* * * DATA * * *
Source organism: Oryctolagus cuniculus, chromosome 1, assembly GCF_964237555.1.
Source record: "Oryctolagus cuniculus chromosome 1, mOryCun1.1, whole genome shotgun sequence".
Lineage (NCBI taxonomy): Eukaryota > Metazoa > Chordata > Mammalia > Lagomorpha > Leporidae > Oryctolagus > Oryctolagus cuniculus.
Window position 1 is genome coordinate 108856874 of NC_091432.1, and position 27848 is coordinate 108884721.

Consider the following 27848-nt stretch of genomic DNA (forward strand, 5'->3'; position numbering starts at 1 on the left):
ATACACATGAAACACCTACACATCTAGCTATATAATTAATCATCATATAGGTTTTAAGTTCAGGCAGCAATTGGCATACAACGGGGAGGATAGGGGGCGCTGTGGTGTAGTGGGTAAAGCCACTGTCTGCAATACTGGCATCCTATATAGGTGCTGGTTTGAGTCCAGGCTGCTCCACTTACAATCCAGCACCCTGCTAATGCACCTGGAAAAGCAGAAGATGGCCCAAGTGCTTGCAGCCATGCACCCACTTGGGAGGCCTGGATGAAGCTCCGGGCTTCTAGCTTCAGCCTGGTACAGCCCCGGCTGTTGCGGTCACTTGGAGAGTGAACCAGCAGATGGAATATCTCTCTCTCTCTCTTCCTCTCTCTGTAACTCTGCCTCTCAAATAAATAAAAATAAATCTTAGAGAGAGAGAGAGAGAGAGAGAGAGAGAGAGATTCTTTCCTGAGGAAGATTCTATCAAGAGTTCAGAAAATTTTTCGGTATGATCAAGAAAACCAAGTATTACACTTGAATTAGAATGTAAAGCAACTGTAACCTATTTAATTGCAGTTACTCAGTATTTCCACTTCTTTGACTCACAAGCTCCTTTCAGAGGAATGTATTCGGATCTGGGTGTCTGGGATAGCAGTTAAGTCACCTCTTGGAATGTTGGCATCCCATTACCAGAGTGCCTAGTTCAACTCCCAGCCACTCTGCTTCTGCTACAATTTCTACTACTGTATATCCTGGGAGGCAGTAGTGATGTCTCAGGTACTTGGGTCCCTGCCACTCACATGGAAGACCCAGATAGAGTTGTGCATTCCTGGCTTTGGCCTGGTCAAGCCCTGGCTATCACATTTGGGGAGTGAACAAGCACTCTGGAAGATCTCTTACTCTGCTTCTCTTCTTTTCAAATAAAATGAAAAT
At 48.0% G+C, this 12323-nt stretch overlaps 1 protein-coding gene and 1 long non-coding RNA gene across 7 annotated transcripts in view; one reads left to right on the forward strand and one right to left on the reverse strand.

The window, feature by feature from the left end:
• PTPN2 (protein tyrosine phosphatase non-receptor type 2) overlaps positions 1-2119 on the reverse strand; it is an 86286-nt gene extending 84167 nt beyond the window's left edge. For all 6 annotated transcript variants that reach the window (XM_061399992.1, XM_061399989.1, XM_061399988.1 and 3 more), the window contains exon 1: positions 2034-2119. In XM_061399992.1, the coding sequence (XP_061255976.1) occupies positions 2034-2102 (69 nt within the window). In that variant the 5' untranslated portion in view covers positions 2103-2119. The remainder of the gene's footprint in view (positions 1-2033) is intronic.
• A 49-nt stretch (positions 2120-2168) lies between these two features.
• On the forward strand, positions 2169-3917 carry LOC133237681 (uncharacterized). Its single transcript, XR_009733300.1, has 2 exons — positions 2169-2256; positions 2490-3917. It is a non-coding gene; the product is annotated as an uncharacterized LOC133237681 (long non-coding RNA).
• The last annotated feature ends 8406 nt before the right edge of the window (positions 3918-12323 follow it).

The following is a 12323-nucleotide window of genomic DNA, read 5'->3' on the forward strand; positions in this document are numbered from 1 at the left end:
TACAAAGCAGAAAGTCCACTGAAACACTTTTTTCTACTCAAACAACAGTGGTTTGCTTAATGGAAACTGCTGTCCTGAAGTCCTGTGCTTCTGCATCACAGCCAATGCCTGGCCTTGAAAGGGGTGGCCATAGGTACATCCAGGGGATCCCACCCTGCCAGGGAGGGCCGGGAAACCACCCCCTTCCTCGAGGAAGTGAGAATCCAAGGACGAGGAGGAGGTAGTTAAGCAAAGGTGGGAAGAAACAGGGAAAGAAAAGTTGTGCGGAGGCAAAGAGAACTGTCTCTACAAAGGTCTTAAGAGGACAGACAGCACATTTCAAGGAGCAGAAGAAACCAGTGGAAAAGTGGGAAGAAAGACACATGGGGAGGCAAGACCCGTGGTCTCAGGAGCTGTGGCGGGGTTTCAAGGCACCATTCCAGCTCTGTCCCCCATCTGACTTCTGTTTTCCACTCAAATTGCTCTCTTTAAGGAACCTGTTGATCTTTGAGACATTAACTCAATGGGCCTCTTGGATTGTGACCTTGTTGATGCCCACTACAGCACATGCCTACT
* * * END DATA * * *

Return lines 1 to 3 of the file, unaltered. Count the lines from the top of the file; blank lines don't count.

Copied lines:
Source organism: Oryctolagus cuniculus, chromosome 1, assembly GCF_964237555.1.
Source record: "Oryctolagus cuniculus chromosome 1, mOryCun1.1, whole genome shotgun sequence".
Lineage (NCBI taxonomy): Eukaryota > Metazoa > Chordata > Mammalia > Lagomorpha > Leporidae > Oryctolagus > Oryctolagus cuniculus.